LoBiondo Leads Legislation to Curb Runaway Speculation in Oil Markets
Congressman is Lead Republican on Bipartisan Attempt to Address Energy Crisis
Concerned with the affects of the increasing price of fuels on South Jersey families and small businesses, U.S. Representative Frank A. LoBiondo (NJ-02) has joined with Representative John B. Larson (CT-01) on bipartisan legislation that would prohibit unregulated speculation in the energy futures market. Currently, so-called "pen-and-paper" speculators, who have no association with energy-producing companies nor assume physical control over inventories of crude oil, heating oil or diesel fuel, are permitted to sell and resell energy contracts without ever taking delivery of the commodity (i.e. barrel of oil etc).
The "Consumer Price Protection Act" would limit participation in energy futures markets to those who either produce or take delivery of energy supplies. Corporations, such as the airline industry and utilities companies who seek to lock in the best price for energy supplies, would not be affected by this legislation.
"From our families to our businesses, everyone is feeling the financial strain from increasing fuel costs. When we see oil prices spike not because of the demand by consumers, but because of the mere speculation by energy traders, then every American should be outraged and Congress is required to act," said LoBiondo, an original cosponsor of the legislation. "This legislation is critical to bringing fairness, stability and transparency to the energy futures market which will, in turn, provide relief to consumers from unjustified spikes in fuel costs."
"I recognize the role that speculators play in a functioning market. But with the volume of trades and amount of money in today's market, that role has been grossly distorted," said Representative John B. Larson (CT-01), Vice Chair of the Democratic Caucus. "I know that this is a bold step. But, given the gravity of the current situation, bold action is exactly what's needed."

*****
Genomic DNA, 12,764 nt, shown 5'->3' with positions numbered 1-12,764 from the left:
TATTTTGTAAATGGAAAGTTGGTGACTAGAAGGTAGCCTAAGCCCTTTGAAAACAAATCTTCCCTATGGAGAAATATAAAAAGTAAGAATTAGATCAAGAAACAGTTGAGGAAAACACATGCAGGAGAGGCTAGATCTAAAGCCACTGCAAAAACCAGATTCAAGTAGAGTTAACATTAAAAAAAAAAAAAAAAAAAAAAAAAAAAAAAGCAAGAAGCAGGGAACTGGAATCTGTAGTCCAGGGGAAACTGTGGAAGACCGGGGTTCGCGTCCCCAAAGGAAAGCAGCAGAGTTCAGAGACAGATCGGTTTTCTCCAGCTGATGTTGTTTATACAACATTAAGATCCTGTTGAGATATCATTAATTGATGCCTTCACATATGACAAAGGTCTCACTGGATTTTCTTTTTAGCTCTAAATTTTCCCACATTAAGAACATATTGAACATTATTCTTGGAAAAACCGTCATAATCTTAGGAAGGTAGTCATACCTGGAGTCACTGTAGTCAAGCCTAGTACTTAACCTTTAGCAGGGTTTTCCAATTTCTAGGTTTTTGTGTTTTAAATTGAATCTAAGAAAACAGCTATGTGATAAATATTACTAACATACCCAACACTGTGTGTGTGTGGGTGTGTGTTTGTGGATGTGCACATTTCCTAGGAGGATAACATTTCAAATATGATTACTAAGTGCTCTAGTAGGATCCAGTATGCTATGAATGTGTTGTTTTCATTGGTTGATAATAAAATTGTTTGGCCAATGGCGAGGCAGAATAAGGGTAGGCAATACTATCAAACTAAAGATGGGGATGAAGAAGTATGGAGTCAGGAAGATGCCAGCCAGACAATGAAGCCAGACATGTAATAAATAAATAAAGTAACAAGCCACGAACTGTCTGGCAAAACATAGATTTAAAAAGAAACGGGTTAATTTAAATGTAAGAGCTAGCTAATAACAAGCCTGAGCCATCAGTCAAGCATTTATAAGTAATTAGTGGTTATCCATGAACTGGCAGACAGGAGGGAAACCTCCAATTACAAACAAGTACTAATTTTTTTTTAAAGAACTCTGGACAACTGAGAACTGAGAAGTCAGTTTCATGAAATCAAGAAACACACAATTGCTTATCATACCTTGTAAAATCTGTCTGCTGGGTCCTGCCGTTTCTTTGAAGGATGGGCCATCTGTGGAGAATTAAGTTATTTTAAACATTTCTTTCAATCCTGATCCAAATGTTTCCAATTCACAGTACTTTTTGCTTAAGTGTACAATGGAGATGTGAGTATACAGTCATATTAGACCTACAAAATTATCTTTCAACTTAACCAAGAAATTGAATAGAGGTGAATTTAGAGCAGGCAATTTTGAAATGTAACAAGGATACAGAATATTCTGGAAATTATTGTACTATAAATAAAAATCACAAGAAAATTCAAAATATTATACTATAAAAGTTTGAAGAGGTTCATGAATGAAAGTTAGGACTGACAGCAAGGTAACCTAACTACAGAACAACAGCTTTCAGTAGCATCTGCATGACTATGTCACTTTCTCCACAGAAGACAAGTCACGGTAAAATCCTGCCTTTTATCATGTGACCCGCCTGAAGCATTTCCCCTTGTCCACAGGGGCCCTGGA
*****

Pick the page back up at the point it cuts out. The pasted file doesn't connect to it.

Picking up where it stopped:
Since 2000, investment in oil futures has increased from $9 billion to $250 billion. Energy experts, including those at the Energy Information Administration, estimate that speculation is currently adding anywhere from 10 to 100 percent to the true cost of a barrel of oil. Current law exempts certain transactions, including energy futures speculation, from the Commodities Futures Trading Commission's (CFTC) oversight. The "Consumer Price Protection Act" would seek to remove that exemption, allowing the CFTC to remove excess speculation and increase transparency in the market. This, in turn, has the possibility to noticeably lower gas prices for consumers.
Fellow New Jersey Representative Chris Smith (NJ-04) is also a cosponsor of H.R. 6264, the "Consumer Price Protection Act."
Earlier this week, LoBiondo joined with fellow Representative Mike Castle (DE-at-large) in a letter to Environmental Protection Agency Administrator Steve Johnson urging that the Agency Aaccelerate the development of biofuels made from wood waste, crop waste, and other materials that do not divert food and feed from domestic and international supplies.@ Joined by 56 of their colleagues in the letter, Castle and LoBiondo have been strong proponents of diversifying energy sources to include ethanol production based on vegetable byproducts and alternative energies such as solar and wind.